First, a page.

Once upon a time there was a lawyer, a school master, a mariner, an accountant, a bookmaker, a salesman and a chiropodist. Together they ventured forth into the waters of the North Sea that lapped around the South Bay in their home town of Scarborough, North Yorkshire. The only thing was, they chose to dip their toes and every other part of their shivering bodies into the foaming briny during the middle of winter. Fortunately, the task was made that much easier in that they emerged from the frozen depths and plunged into a Victorian bath tub that a French Maid had thoughtfully filled with hot water.
For the final touch, a case of chilled champagne, glassware and crisp white napkins had been thoughtfully placed close at hand. In due course, the seven less than temperate eccentrics adopted the name “The Sons of Neptune” and the local press was invited along to report on the proceedings. Whilst all of this might sound like a barrel of fun, there was an underlying current – in more senses than one. Freddie Drabble, Geoff Nunn, Captain Sydney Smith, Chris Found, Cecil Ridley, Bryan Dew and Charles White, were in fact drawing attention in their own sweet way to Scarborough Town Council’s decision to pump untreated sewage directly into the North Sea.
Aside of all the high jinks and the jackass jocularity, the task in question was an extremely serious one. Apart from anything else it showed just how out of touch the authorities were with environmental developments. It was also out of kilter with the wacky ways of the Neptune’s star turn, Charles ‘Dr Rock’ White. This Dublin-born podiatrist has long been larger than life, both literally and figuratively. He broadcasts regularly on the BBC, he has written articles for the Observer and the Independent, and he’s authored books about his rock & roll heroes, Little Richard and Jerry Lee Lewis. His personal philosophy to “live life to the full ’cause this ain’t no rehearsal” sums the good doctor up better than any ham-fisted P.R. release.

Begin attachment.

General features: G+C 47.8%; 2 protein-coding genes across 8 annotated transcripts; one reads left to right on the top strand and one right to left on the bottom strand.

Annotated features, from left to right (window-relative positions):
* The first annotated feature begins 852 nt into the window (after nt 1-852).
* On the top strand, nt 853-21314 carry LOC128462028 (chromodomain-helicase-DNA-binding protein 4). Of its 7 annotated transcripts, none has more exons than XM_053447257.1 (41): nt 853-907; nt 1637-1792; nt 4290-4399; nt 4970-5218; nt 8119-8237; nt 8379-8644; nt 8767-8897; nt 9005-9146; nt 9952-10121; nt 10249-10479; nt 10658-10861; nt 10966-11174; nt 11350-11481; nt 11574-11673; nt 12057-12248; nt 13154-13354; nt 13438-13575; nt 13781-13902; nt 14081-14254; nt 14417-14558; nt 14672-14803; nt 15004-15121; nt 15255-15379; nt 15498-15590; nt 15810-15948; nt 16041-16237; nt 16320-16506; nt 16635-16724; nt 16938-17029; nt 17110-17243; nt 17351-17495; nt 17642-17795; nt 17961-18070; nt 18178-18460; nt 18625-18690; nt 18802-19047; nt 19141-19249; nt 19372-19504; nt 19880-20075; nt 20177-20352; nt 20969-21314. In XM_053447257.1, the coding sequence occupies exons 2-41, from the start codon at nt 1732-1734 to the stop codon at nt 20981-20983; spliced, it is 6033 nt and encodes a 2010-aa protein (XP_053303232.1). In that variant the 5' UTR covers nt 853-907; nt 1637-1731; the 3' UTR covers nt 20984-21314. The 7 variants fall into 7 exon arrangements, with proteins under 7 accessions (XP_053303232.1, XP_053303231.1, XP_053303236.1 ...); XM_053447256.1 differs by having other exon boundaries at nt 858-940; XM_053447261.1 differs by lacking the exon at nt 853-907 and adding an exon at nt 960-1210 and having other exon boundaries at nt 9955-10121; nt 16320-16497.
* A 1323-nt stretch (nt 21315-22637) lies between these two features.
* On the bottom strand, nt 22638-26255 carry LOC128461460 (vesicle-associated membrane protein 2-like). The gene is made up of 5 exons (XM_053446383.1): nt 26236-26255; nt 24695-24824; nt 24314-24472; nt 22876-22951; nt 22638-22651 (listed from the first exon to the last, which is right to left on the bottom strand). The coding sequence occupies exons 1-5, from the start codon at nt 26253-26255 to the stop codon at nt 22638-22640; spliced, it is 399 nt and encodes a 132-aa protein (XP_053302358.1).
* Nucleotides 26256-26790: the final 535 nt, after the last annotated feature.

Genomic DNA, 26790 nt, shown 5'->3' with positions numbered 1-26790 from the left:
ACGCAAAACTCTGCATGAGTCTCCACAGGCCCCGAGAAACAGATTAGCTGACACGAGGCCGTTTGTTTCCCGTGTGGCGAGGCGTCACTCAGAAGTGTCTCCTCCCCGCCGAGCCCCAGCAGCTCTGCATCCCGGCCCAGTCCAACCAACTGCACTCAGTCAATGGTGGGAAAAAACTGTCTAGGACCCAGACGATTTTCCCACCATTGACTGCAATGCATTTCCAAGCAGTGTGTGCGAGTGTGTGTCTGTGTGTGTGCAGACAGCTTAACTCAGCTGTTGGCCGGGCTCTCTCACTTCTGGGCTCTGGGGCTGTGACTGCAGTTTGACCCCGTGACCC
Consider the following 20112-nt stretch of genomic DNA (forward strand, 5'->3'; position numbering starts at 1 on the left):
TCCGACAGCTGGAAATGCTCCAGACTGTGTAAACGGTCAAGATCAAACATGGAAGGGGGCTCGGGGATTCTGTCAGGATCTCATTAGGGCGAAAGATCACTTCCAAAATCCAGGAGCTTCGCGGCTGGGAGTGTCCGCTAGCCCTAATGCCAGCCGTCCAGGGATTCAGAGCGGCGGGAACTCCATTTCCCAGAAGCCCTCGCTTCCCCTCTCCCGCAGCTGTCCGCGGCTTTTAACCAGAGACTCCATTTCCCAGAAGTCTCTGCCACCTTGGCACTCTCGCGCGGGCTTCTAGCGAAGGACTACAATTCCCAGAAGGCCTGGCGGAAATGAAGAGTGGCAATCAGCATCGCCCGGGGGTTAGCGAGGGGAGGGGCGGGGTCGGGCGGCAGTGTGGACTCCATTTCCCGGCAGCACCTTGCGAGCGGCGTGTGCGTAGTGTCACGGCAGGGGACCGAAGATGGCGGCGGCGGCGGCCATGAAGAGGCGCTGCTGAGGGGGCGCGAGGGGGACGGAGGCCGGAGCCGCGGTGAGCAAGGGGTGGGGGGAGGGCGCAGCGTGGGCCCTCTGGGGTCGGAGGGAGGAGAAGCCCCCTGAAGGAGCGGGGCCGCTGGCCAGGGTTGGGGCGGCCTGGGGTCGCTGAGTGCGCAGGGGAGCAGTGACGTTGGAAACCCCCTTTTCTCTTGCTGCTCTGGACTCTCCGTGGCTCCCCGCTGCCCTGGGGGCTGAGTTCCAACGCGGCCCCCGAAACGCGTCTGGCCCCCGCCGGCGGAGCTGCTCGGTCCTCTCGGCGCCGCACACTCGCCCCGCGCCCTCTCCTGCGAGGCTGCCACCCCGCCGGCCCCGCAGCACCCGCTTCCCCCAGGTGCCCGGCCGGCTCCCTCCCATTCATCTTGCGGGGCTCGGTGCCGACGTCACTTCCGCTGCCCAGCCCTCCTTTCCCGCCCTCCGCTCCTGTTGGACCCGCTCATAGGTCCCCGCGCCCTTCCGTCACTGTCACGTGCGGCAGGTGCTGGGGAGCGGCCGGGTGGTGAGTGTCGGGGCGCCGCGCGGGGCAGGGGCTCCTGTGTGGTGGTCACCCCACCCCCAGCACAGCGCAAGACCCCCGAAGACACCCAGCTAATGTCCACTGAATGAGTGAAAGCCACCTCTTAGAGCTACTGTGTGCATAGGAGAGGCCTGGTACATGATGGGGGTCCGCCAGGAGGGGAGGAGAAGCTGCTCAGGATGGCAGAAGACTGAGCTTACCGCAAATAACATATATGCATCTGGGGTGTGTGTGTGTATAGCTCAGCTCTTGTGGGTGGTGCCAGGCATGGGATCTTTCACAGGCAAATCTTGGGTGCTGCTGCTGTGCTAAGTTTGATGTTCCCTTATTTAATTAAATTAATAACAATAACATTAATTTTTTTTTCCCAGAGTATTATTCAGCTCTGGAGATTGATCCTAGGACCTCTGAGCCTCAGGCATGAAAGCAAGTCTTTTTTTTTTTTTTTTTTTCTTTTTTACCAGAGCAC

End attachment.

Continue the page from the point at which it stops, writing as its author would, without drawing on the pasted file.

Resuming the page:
Charles White is now the Neptunes’ number one son, in that he has written “The Adventures of The Sons of Neptune” which was published on August 1st. Within the book’s 310 purified pages, he tells how the group fought a 20 year battle that fundamentally changed EU laws on the dumping of toxic disease-laden sludge into our seas without proper treatment. When the establishment cut off the democratic life line, the Sons, supported by the worlds leading scientists, came up with their outrageous stunts and adopted catch phrases such as “Britannia Waives The Rules” in order to enlist the mainstream media to get their message spread world-wide.
The good news is that the Sons of Neptune’s bizarre efforts have paid off. From the days when raw human waste along with 180,000 gallons of detergent was being pumped directly into the ocean and the council treated the immediate coastline as a treatment plant on the basis that the sea would kill off bacteria, Yorkshire Water is now planning to invest more than £40 million to upgrade Scarborough’s sewage network with the aim of attaining the new EU excellent standard for bathing water off the Yorkshire Coast. To underline the point, a blue flag is already flying in the North Bay. Congratulations are therefore in order and Knighthoods cannot be ruled out. Just one question remains for the man at the helm. Does a news conscious chiropodist with a freshly-published book keep his clippings?